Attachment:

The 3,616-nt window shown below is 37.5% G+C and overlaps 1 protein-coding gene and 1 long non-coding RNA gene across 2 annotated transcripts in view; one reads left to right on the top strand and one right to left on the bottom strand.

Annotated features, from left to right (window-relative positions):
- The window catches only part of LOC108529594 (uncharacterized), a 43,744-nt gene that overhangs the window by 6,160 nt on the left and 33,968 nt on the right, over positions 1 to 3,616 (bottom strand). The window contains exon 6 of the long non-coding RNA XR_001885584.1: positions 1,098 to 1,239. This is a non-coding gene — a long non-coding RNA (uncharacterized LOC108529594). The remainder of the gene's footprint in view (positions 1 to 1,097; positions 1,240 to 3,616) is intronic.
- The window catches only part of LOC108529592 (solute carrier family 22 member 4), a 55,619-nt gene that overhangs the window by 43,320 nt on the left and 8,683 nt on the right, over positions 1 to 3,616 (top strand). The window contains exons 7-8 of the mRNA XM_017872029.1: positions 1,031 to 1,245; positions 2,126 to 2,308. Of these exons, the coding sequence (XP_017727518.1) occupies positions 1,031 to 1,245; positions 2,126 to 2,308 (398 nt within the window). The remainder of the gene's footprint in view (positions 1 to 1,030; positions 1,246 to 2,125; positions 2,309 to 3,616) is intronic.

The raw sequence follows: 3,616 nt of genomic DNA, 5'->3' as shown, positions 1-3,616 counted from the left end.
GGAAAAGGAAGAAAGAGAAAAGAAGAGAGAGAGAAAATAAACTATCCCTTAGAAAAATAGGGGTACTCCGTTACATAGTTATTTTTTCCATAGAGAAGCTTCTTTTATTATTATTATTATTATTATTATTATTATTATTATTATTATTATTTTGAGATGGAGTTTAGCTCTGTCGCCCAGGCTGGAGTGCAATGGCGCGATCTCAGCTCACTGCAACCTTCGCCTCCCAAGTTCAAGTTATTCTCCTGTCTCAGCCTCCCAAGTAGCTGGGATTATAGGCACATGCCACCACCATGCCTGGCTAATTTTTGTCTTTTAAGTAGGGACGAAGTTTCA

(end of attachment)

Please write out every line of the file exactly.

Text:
The 3,616-nt window shown below is 37.5% G+C and overlaps 1 protein-coding gene and 1 long non-coding RNA gene across 2 annotated transcripts in view; one reads left to right on the top strand and one right to left on the bottom strand.

Annotated features, from left to right (window-relative positions):
- The window catches only part of LOC108529594 (uncharacterized), a 43,744-nt gene that overhangs the window by 6,160 nt on the left and 33,968 nt on the right, over positions 1 to 3,616 (bottom strand). The window contains exon 6 of the long non-coding RNA XR_001885584.1: positions 1,098 to 1,239. This is a non-coding gene — a long non-coding RNA (uncharacterized LOC108529594). The remainder of the gene's footprint in view (positions 1 to 1,097; positions 1,240 to 3,616) is intronic.
- The window catches only part of LOC108529592 (solute carrier family 22 member 4), a 55,619-nt gene that overhangs the window by 43,320 nt on the left and 8,683 nt on the right, over positions 1 to 3,616 (top strand). The window contains exons 7-8 of the mRNA XM_017872029.1: positions 1,031 to 1,245; positions 2,126 to 2,308. Of these exons, the coding sequence (XP_017727518.1) occupies positions 1,031 to 1,245; positions 2,126 to 2,308 (398 nt within the window). The remainder of the gene's footprint in view (positions 1 to 1,030; positions 1,246 to 2,125; positions 2,309 to 3,616) is intronic.

The raw sequence follows: 3,616 nt of genomic DNA, 5'->3' as shown, positions 1-3,616 counted from the left end.
GGAAAAGGAAGAAAGAGAAAAGAAGAGAGAGAGAAAATAAACTATCCCTTAGAAAAATAGGGGTACTCCGTTACATAGTTATTTTTTCCATAGAGAAGCTTCTTTTATTATTATTATTATTATTATTATTATTATTATTATTATTATTATTTTGAGATGGAGTTTAGCTCTGTCGCCCAGGCTGGAGTGCAATGGCGCGATCTCAGCTCACTGCAACCTTCGCCTCCCAAGTTCAAGTTATTCTCCTGTCTCAGCCTCCCAAGTAGCTGGGATTATAGGCACATGCCACCACCATGCCTGGCTAATTTTTGTCTTTTAAGTAGGGACGAAGTTTCA